According to KPMG’s latest survey, Malaysian consumers are ready and willing to embrace digital banking. The study revealed that 77 percent of the 1,220 respondents in Malaysia believe digital banking is the next evolution in financial services, and 82 percent are already using internet banking functions of their banking service providers.
According to Adrian Lee, Head of Financial Services at KPMG Malaysia, the changing socio-economic landscape has altered customers’ money management and spending patterns as well as the way businesses are run with the mode of payments and channels of financial management also changing.
Lee also said in a statement that the recent customer behaviours in both retail and commercial sectors during the pandemic have evolved in support of digital banking services.
“As customers and businesses seek alternatives to safely run operations, the potential is great for digital banking to be the next success story for the financial services sector in Malaysia,” he pointed out.
He added that digital banking presents a value proposition poised to help companies and individuals get back into the economic saddle, and financial services providers that design its products around customer needs will stand out the most.
Bank Negara Malaysia (BNM) is due to announce its application guidance for the five digital banking licences following a public consultation of the updated exposure draft on the licensing framework for digital banks, which is due to conclude on 30 June 2020.
“It is widely anticipated that BNM will see a large number of applicants for the five digital bank licenses in Malaysia due to the lower entry requirements in minimum capital and significant market opportunities locally and in the region,” Lee added.
Furthermore, given the emphasis BNM has placed on financial inclusion, the successful applicants will be the ones that demonstrate how their products and services will help the underserved and unserved segments rebuild themselves financially.
Meanwhile, Yeoh Xin Yi, KPMG’s Financial Services Advisory Partner and Head of Financial Risk Management said a successful digital bank should incorporate three areas into its strategic blueprint which are understanding customer behaviours and expectations, improve financial literacy and inclusion and lastly be an active platform.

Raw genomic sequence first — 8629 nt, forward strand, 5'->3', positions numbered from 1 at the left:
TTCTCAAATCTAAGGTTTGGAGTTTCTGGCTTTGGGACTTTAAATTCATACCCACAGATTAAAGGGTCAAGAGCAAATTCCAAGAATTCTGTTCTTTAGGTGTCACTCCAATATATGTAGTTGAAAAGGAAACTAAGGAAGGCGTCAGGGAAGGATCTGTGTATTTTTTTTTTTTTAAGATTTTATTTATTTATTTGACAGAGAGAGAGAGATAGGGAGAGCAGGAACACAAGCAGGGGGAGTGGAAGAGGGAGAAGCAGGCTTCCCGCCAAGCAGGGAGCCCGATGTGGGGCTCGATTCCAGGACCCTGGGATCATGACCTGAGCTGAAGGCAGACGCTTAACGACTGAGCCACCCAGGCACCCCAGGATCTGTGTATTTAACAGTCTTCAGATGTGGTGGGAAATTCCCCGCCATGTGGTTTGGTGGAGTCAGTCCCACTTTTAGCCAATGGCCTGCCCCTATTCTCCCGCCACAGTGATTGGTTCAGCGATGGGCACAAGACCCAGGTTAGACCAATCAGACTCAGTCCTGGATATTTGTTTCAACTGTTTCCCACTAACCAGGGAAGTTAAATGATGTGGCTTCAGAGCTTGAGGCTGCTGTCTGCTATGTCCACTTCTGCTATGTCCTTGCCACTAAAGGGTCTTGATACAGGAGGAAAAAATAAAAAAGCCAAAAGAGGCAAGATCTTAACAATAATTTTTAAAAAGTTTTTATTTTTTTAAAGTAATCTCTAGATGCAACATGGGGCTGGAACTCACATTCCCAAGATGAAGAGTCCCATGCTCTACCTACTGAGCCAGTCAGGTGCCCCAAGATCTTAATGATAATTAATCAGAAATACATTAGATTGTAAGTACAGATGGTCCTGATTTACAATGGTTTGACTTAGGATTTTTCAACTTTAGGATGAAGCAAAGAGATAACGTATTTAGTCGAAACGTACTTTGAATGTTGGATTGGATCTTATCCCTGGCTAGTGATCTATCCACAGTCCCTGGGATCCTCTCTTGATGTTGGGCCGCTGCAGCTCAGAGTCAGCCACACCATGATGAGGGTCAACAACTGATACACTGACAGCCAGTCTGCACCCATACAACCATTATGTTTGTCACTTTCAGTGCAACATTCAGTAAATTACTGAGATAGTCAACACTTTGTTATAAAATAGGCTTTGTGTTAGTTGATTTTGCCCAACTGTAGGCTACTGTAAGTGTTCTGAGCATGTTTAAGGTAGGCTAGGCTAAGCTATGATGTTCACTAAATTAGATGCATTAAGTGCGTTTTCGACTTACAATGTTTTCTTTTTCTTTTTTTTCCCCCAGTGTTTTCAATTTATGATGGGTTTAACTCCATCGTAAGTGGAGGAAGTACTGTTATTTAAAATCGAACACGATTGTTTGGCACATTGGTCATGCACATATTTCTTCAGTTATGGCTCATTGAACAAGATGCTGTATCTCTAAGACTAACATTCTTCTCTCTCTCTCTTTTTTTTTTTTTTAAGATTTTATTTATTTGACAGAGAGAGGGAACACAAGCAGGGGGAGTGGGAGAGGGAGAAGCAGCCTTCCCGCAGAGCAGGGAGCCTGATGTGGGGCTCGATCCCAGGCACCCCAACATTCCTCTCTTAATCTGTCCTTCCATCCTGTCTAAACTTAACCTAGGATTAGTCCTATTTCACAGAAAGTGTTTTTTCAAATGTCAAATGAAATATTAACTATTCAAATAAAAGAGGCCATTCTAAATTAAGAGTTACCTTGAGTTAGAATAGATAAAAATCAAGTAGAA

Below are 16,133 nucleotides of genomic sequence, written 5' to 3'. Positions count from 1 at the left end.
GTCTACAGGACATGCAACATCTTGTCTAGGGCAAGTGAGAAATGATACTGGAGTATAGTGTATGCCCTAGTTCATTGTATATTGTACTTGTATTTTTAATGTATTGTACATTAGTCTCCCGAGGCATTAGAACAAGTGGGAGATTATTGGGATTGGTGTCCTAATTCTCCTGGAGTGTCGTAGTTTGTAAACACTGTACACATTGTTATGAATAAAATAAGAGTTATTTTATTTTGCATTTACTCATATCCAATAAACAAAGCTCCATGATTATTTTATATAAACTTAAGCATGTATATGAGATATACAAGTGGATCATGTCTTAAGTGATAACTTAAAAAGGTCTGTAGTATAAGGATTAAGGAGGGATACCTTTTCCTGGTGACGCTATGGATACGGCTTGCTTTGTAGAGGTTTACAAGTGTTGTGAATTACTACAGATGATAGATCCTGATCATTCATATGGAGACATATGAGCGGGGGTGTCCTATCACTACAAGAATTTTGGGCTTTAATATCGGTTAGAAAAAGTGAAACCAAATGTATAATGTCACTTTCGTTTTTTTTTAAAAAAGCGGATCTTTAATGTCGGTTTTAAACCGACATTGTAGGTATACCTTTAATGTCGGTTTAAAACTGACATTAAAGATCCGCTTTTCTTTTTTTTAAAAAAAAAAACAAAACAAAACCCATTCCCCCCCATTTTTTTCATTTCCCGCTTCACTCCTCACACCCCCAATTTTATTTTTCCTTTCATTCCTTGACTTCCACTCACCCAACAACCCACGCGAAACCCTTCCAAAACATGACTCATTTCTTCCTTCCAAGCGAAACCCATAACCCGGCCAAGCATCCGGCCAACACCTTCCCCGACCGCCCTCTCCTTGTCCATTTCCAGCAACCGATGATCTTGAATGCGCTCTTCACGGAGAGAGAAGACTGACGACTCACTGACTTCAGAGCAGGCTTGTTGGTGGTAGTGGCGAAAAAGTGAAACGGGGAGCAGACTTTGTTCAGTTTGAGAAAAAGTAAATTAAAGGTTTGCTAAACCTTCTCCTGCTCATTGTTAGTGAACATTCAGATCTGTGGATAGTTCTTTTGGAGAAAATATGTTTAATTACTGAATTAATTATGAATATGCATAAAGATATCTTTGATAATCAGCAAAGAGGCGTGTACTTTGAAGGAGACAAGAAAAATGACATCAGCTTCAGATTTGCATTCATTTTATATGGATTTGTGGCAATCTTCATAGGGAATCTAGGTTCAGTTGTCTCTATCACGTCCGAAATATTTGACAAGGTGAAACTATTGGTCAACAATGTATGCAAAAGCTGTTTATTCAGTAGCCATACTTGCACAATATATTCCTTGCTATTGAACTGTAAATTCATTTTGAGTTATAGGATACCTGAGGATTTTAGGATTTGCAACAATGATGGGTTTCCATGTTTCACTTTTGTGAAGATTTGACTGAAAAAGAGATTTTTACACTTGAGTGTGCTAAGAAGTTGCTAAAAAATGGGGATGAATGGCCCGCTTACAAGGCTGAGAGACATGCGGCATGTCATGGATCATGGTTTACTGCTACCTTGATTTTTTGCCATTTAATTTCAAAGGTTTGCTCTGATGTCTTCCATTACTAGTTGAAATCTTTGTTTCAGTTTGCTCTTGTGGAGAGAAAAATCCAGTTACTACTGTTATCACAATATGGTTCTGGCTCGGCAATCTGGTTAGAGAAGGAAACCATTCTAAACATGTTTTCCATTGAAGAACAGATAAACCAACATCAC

“Malaysian consumers are clearly ready and willing to embrace digital banking,” Yeoh said, but it is up to the players to make the crucial step in establishing a customer-first model for digital banking.
Banks need to incorporate advanced analytics into understanding customer preferences and behaviour, from a historical as well as a forward-looking point of view. Information and data are key to providing customers with better products and services, thereby translating to economic value for the digital bank.
She also said that customers that fall into the unserved or underserved segments are more likely than others to have a profile that fall short of the conventional bank’s credit criteria when financing is sought.
Hence, digital banks can view this as an opportunity to expand its reach into untapped markets while also delivering on BNM’s aspirations for financial literacy and inclusion.
“Ideally, we would seek to have customers achieve higher financial literacy through the provider’s ability to advise, recommend and encourage positive financial behavior,” Yeoh added.
She said digital banks should be an active platform in the economic lifecycle of the segments it serves by forming an eco-system or be part of an eco-system that is relevant to their users, where the user will be immediately plugged into a host of services within the digital bank platform.
“For a micro enterprise, for example, the platform would enable receiving payments digitally, purchasing materials via a marketplace, micro-savings and micro deposit auto functions, analytics for its business and personal finance, and basic micro-financing that commensurate with their financial behaviour and capacity as a micro-enterprise,” Yeoh explained.
In conclusion, by leveraging on advanced technology, digital banks can fill the void that is within our economic environment and address the pain points of the unserved and underserved in both retail and non-retail segments.